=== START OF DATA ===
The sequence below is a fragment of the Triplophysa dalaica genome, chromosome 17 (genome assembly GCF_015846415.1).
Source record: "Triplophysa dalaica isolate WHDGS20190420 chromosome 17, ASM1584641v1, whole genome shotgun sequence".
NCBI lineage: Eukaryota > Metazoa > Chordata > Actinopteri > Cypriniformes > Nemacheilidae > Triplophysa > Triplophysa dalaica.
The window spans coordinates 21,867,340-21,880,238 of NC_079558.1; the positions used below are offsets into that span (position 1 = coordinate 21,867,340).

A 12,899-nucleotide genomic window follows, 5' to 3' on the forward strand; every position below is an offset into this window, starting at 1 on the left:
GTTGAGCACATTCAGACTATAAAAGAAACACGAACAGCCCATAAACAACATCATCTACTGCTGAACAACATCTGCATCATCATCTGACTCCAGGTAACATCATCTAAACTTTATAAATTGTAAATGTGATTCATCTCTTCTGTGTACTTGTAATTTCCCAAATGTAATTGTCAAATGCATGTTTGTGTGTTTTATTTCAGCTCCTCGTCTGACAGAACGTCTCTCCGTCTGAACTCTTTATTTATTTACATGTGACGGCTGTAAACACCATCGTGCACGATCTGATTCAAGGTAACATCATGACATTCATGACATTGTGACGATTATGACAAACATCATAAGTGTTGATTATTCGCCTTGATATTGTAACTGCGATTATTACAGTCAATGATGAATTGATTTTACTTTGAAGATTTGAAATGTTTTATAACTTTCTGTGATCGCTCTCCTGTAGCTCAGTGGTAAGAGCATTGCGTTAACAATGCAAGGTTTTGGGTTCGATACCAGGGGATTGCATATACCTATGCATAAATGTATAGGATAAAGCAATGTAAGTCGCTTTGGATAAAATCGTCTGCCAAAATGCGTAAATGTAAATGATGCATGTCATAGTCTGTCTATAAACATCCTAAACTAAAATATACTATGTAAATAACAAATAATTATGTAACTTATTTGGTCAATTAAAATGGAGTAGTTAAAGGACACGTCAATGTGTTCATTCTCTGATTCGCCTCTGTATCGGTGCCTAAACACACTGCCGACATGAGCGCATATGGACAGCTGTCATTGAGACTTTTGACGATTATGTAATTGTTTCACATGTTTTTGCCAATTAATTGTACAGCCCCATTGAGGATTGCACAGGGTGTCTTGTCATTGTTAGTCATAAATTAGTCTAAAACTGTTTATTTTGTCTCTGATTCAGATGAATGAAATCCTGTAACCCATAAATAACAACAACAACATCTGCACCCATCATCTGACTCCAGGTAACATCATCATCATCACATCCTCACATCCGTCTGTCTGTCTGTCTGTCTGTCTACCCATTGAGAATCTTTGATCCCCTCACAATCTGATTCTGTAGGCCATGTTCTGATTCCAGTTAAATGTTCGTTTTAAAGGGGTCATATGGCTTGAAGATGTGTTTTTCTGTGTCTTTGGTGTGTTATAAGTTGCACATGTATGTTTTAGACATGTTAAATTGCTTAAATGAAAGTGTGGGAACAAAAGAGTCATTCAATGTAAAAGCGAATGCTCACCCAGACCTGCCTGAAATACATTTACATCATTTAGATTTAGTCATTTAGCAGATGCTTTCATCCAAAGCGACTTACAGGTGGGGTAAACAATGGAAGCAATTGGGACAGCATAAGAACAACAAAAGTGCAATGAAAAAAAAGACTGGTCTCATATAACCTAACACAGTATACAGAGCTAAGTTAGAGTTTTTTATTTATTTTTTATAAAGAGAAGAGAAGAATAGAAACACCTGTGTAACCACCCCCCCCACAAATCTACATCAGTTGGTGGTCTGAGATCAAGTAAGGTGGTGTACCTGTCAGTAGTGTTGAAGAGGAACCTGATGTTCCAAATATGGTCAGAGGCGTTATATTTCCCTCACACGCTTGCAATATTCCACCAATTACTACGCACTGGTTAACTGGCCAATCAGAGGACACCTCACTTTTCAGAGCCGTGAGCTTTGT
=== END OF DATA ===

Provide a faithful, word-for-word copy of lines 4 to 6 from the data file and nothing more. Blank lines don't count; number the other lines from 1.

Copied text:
The window spans coordinates 21,867,340-21,880,238 of NC_079558.1; the positions used below are offsets into that span (position 1 = coordinate 21,867,340).

A 12,899-nucleotide genomic window follows, 5' to 3' on the forward strand; every position below is an offset into this window, starting at 1 on the left:
GTTGAGCACATTCAGACTATAAAAGAAACACGAACAGCCCATAAACAACATCATCTACTGCTGAACAACATCTGCATCATCATCTGACTCCAGGTAACATCATCTAAACTTTATAAATTGTAAATGTGATTCATCTCTTCTGTGTACTTGTAATTTCCCAAATGTAATTGTCAAATGCATGTTTGTGTGTTTTATTTCAGCTCCTCGTCTGACAGAACGTCTCTCCGTCTGAACTCTTTATTTATTTACATGTGACGGCTGTAAACACCATCGTGCACGATCTGATTCAAGGTAACATCATGACATTCATGACATTGTGACGATTATGACAAACATCATAAGTGTTGATTATTCGCCTTGATATTGTAACTGCGATTATTACAGTCAATGATGAATTGATTTTACTTTGAAGATTTGAAATGTTTTATAACTTTCTGTGATCGCTCTCCTGTAGCTCAGTGGTAAGAGCATTGCGTTAACAATGCAAGGTTTTGGGTTCGATACCAGGGGATTGCATATACCTATGCATAAATGTATAGGATAAAGCAATGTAAGTCGCTTTGGATAAAATCGTCTGCCAAAATGCGTAAATGTAAATGATGCATGTCATAGTCTGTCTATAAACATCCTAAACTAAAATATACTATGTAAATAACAAATAATTATGTAACTTATTTGGTCAATTAAAATGGAGTAGTTAAAGGACACGTCAATGTGTTCATTCTCTGATTCGCCTCTGTATCGGTGCCTAAACACACTGCCGACATGAGCGCATATGGACAGCTGTCATTGAGACTTTTGACGATTATGTAATTGTTTCACATGTTTTTGCCAATTAATTGTACAGCCCCATTGAGGATTGCACAGGGTGTCTTGTCATTGTTAGTCATAAATTAGTCTAAAACTGTTTATTTTGTCTCTGATTCAGATGAATGAAATCCTGTAACCCATAAATAACAACAACAACATCTGCACCCATCATCTGACTCCAGGTAACATCATCATCATCACATCCTCACATCCGTCTGTCTGTCTGTCTGTCTGTCTACCCATTGAGAATCTTTGATCCCCTCACAATCTGATTCTGTAGGCCATGTTCTGATTCCAGTTAAATGTTCGTTTTAAAGGGGTCATATGGCTTGAAGATGTGTTTTTCTGTGTCTTTGGTGTGTTATAAGTTGCACATGTATGTTTTAGACATGTTAAATTGCTTAAATGAAAGTGTGGGAACAAAAGAGTCATTCAATGTAAAAGCGAATGCTCACCCAGACCTGCCTGAAATACATTTACATCATTTAGATTTAGTCATTTAGCAGATGCTTTCATCCAAAGCGACTTACAGGTGGGGTAAACAATGGAAGCAATTGGGACAGCATAAGAACAACAAAAGTGCAATGAAAAAAAAGACTGGTCTCATATAACCTAACACAGTATACAGAGCTAAGTTAGAGTTTTTTATTTATTTTTTATAAAGAGAAGAGAAGAATAGAAACACCTGTGTAACCACCCCCCCCACAAATCTACATCAGTTGGTGGTCTGAGATCAAGTAAGGTGGTGTACCTGTCAGTAGTGTTGAAGAGGAACCTGATGTTCCAAATATGGTCAGAGGCGTTATATTTCCCTCACACGCTTGCAATATTCCACCAATTACTACGCACTGGTTAACTGGCCAATCAGAGGACACCTCACTTTTCAGAGCCGTGAGCTTTGT